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In this paper, we show that electron states formed in topological insulators at the interfaces topological phase–trivial phase and topological phase–vacuum may possess different properties. This is demonstrated on an example of heterostructures based on thick topological Hg 1− x Cd x Te films, in which the PT -symmetric terahertz photoconductivity is observed. It is shown that the effect originates from features of the interface topological film–trivial buffer/cap layer. The PT -symmetric terahertz photoconductivity is not provided by electron states formed at the interface topological film–vacuum.
... In their subsequent studies, the DFT method for a dilute Mn concentration range 0.05 < x < 0.2 was used [24]. Nevertheless, the last report regarding TI states in 3D and 2D systems has always been analysed based on the kp method [25,26]. ...
Article
On the basis of the eight-band kp model, the theoretical engineering of HgTe/HgCd(Mn)Te double quantum well (DQW) structures is presented in this study. An external magnetic field and structural inversion asymmetry are taken into account. The advantages of HgTe two-dimensional topological insulator (2D TI) layers with x-Cd or x-Mn over pure 2D TI HgTe films are theoretically and experimentally proven. All advantages, such as the larger Fermi velocity, very high mobility of the surfaces states, the larger g factor for such mixed layers together with the sharpens on the edge layers in the 2D TI structures and the structural inversion asymmetry (which can be easy realized in the 2D DQW case), mean that the presented structures are encouraging as the basis of, for example, high resolution terahertz detectors. Considering this possible application, the optical transition for the cyclotron resonance and the excitation transfer in the terahertz region is analyzed. The results of the presented investigation are very promising for the application of HgTe/HgCd(Mn)Te DQW structures in terahertz detector.
Article
Close to the semimetal-to-semiconductor topological phase transition, the band structure of HgCdTe is represented by massive Kane fermions that, in a semirelativistic approach, are characterized by two parameters: rest mass and velocity. Using terahertz magneto-optical spectroscopy, we explore the band structure evolution of HgCdTe films with hydrostatic pressure in the vicinity of the band-gap collapse. By analyzing the energies of interband optical transitions as a function of magnetic field, we have determined the rest mass of Kane fermions at different hydrostatic pressures. The pressure dependence of the rest mass allows us to obtain the hydrostatic deformation potential ac−av at low temperature, where ac and av are the deformation potentials of the conduction and valence bands, respectively.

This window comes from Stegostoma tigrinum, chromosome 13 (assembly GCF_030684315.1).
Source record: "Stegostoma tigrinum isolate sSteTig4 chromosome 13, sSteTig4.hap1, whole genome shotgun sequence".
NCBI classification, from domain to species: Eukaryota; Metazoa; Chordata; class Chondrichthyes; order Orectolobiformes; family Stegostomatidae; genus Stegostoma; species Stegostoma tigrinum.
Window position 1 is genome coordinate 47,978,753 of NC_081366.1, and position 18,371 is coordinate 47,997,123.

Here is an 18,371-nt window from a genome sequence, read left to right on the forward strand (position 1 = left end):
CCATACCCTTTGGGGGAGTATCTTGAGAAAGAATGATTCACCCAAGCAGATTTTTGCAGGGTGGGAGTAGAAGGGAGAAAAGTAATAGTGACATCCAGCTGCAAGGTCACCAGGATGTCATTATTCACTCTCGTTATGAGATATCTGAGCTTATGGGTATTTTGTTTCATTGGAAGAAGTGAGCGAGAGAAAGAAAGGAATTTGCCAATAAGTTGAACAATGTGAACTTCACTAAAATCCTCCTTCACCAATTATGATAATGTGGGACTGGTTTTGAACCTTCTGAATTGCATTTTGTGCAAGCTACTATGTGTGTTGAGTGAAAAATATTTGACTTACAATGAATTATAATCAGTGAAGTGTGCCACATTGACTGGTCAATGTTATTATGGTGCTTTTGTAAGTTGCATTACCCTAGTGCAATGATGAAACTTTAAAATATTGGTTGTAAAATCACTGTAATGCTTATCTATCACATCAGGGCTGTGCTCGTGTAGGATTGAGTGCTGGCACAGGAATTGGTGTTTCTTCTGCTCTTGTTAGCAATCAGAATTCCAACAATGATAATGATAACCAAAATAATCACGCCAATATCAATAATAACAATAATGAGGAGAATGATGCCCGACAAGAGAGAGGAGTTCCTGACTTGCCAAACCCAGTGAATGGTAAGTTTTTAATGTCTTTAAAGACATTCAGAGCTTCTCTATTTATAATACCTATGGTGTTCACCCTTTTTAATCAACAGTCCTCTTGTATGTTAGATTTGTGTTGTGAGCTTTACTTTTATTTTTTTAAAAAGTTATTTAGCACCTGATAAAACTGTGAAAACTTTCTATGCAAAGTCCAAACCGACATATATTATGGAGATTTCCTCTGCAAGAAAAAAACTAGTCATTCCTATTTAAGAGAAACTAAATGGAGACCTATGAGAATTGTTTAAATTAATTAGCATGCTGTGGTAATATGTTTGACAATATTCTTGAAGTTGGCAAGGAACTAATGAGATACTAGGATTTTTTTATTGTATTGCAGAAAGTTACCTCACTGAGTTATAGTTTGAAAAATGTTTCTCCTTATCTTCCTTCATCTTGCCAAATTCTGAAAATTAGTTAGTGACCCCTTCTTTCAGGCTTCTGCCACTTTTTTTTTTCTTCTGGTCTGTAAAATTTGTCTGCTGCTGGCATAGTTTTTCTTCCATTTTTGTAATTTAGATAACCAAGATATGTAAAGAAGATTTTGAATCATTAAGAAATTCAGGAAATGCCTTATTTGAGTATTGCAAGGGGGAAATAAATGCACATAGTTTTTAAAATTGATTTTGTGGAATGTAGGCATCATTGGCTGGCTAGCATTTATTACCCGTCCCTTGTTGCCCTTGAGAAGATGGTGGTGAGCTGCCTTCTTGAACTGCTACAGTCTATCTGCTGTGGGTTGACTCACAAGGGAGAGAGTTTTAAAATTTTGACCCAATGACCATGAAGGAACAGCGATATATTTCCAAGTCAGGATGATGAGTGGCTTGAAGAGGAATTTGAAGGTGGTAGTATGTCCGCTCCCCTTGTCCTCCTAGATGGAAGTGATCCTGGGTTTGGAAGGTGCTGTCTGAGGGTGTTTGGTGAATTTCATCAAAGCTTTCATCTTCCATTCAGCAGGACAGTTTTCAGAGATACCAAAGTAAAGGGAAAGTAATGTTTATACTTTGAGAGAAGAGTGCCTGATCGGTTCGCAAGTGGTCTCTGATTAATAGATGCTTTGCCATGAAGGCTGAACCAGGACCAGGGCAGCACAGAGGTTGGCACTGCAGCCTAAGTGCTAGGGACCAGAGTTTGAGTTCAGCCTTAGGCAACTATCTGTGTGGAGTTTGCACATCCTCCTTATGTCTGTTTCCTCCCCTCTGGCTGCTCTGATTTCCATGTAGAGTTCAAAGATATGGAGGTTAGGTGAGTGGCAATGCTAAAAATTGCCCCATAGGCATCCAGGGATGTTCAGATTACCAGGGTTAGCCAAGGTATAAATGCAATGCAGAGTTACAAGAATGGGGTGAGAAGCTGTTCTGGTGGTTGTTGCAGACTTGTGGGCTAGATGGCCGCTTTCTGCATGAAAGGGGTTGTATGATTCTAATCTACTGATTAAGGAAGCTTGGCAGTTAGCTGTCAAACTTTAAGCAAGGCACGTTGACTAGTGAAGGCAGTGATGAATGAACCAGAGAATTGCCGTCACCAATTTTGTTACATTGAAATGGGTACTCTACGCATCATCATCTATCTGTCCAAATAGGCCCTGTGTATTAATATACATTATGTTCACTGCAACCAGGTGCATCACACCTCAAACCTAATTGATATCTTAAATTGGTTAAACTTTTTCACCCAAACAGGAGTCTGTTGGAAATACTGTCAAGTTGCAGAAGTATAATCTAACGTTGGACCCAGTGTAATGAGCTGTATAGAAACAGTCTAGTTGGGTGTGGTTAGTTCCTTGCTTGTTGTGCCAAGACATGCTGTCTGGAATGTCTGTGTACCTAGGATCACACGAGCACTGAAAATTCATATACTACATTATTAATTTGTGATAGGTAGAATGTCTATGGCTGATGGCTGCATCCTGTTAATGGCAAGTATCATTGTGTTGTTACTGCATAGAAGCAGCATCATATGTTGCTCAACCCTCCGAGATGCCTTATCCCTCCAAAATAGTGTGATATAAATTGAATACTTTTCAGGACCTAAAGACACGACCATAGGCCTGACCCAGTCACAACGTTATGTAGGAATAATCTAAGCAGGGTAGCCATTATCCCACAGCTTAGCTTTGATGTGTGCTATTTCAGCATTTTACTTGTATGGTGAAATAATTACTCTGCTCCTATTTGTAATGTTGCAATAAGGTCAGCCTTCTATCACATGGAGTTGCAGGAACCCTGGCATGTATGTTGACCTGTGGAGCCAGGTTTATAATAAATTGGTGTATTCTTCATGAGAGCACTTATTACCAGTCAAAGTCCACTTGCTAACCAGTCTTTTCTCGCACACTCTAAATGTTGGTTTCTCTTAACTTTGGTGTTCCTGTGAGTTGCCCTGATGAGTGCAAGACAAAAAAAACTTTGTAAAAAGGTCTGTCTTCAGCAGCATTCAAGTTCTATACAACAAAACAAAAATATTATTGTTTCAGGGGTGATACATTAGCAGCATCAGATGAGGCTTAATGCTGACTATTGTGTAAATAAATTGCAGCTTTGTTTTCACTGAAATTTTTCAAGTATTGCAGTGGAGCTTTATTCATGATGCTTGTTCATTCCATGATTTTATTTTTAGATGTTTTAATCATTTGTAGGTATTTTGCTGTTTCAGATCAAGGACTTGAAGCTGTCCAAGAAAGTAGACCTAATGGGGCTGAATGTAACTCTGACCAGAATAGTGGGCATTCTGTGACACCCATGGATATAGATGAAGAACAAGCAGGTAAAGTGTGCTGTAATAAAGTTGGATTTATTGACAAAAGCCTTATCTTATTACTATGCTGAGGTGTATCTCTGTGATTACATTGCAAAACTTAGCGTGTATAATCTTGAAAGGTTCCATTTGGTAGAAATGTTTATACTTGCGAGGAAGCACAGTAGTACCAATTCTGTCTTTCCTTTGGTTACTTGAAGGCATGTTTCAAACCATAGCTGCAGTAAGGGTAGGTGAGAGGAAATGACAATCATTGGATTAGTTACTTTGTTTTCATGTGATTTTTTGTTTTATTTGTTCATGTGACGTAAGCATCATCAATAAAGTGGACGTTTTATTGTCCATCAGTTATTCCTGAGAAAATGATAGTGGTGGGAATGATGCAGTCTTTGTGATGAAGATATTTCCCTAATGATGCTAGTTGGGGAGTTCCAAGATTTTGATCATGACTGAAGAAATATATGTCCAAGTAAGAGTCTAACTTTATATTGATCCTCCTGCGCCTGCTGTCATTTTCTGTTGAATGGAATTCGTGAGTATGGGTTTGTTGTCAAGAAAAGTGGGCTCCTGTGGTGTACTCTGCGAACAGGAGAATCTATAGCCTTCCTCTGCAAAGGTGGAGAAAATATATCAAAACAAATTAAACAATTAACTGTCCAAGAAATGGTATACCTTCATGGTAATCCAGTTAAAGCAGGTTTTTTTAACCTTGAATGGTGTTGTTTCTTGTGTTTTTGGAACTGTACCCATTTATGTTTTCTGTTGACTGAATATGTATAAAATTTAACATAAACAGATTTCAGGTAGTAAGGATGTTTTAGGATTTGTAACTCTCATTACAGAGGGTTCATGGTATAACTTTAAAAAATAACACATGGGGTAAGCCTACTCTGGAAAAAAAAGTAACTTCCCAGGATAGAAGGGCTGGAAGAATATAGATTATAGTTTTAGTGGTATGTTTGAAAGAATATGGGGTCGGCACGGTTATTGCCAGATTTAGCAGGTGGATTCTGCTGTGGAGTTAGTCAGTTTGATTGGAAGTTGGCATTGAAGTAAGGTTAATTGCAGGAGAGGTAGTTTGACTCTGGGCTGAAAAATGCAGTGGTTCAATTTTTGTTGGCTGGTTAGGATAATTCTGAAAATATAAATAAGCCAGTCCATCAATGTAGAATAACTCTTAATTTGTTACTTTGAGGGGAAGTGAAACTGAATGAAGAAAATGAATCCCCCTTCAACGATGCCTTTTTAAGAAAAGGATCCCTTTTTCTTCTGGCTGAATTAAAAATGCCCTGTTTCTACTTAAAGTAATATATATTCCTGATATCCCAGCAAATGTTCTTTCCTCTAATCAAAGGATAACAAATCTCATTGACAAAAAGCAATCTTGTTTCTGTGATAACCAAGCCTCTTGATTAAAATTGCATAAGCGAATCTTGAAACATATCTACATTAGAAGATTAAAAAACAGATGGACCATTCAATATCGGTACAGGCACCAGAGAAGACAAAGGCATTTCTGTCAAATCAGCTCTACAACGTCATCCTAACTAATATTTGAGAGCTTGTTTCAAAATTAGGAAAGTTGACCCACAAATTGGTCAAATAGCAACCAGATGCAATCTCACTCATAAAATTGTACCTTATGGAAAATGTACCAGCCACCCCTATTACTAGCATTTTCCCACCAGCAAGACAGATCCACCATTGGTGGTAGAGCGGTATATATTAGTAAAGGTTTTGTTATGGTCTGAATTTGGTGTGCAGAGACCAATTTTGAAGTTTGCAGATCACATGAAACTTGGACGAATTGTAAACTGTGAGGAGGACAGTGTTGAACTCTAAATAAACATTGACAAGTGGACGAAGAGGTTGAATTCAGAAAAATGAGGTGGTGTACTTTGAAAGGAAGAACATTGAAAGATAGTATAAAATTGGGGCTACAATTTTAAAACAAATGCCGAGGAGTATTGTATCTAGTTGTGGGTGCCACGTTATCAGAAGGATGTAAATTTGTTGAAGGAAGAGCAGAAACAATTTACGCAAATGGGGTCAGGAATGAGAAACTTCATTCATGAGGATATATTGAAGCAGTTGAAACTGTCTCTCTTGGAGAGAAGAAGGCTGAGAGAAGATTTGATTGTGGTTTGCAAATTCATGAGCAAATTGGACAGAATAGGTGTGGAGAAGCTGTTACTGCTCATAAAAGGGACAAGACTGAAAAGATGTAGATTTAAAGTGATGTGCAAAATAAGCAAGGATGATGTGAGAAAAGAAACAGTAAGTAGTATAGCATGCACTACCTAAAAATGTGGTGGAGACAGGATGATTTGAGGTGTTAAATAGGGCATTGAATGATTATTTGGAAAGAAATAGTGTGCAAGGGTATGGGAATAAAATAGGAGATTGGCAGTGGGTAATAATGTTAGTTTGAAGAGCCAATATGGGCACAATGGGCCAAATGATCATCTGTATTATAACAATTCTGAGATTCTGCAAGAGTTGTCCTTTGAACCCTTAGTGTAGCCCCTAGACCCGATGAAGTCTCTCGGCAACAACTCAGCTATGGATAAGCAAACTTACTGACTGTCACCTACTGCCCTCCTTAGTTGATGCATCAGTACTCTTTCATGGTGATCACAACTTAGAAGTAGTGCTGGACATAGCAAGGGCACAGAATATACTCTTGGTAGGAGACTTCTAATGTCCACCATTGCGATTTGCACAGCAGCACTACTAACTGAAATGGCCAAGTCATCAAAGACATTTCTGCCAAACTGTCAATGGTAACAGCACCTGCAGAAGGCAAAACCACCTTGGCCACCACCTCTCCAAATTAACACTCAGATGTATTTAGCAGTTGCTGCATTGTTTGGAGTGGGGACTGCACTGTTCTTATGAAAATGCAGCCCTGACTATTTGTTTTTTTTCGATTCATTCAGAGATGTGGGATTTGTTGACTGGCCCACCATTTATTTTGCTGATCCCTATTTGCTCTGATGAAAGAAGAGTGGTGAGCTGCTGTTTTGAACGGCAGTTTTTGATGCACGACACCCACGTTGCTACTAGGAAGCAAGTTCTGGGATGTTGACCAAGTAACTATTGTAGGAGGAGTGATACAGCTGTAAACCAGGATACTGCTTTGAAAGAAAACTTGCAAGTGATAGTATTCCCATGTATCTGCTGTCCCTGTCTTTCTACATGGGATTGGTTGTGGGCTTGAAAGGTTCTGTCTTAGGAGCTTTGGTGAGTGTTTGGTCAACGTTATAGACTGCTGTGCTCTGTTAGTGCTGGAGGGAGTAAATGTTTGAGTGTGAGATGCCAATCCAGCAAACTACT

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Long-wavelength stimulated emission (SE) is studied in optically pumped HgCdTe quantum well heterostructures with dielectric waveguides. Continuous temperature tuning of the wavelength from 27 µm to 18 µm is achieved in structures with optimized waveguides. Above 27 µm, SE clamps at 31 µm wavelength, where mode leaking is reduced due to Reststrahlen effect in GaAs substrate. The operating temperature is mainly limited by the activation of Auger recombination in quasi-equilibrium conditions, while at low temperatures we expect that lowering initial carrier heating would enhance the gain considerably. We conclude that exploiting Reststrahlen effect should allow one to achieve continuous wavelength tuning around 30 µm and operating wavelengths up to 40 µm with technologically attainable epistructure thickness. rumyantsev@ipmras.ru This is the author's peer reviewed, accepted manuscript. However, the online version of record will be different from this version once it has been copyedited and typeset. PLEASE CITE THIS ARTICLE AS Appl. Phys. Lett. 121, 182103 (2022); https://doi.org/10.1063/5.0128783
Article
We report on the observation of symmetry breaking and the circular photogalvanic effect in CdxHg1−xTe alloys. We demonstrate that irradiation of bulk epitaxial films with circularly polarized terahertz radiation leads to the circular photogalvanic effect (CPGE) yielding a photocurrent whose direction reverses upon switching the photon helicity. This effect is forbidden in bulk zinc-blende crystals by symmetry arguments; therefore, its observation indicates either the symmetry reduction of bulk material or that the photocurrent is excited in the topological surface states formed in a material with low cadmium concentration. We show that the bulk states play a crucial role because the CPGE was also clearly detected in samples with noninverted band structure. We suggest that strain is a reason for the symmetry reduction. We develop a theory of the CPGE showing that the photocurrent results from the quantum interference of different pathways contributing to the free-carrier absorption (Drude-like) of monochromatic radiation.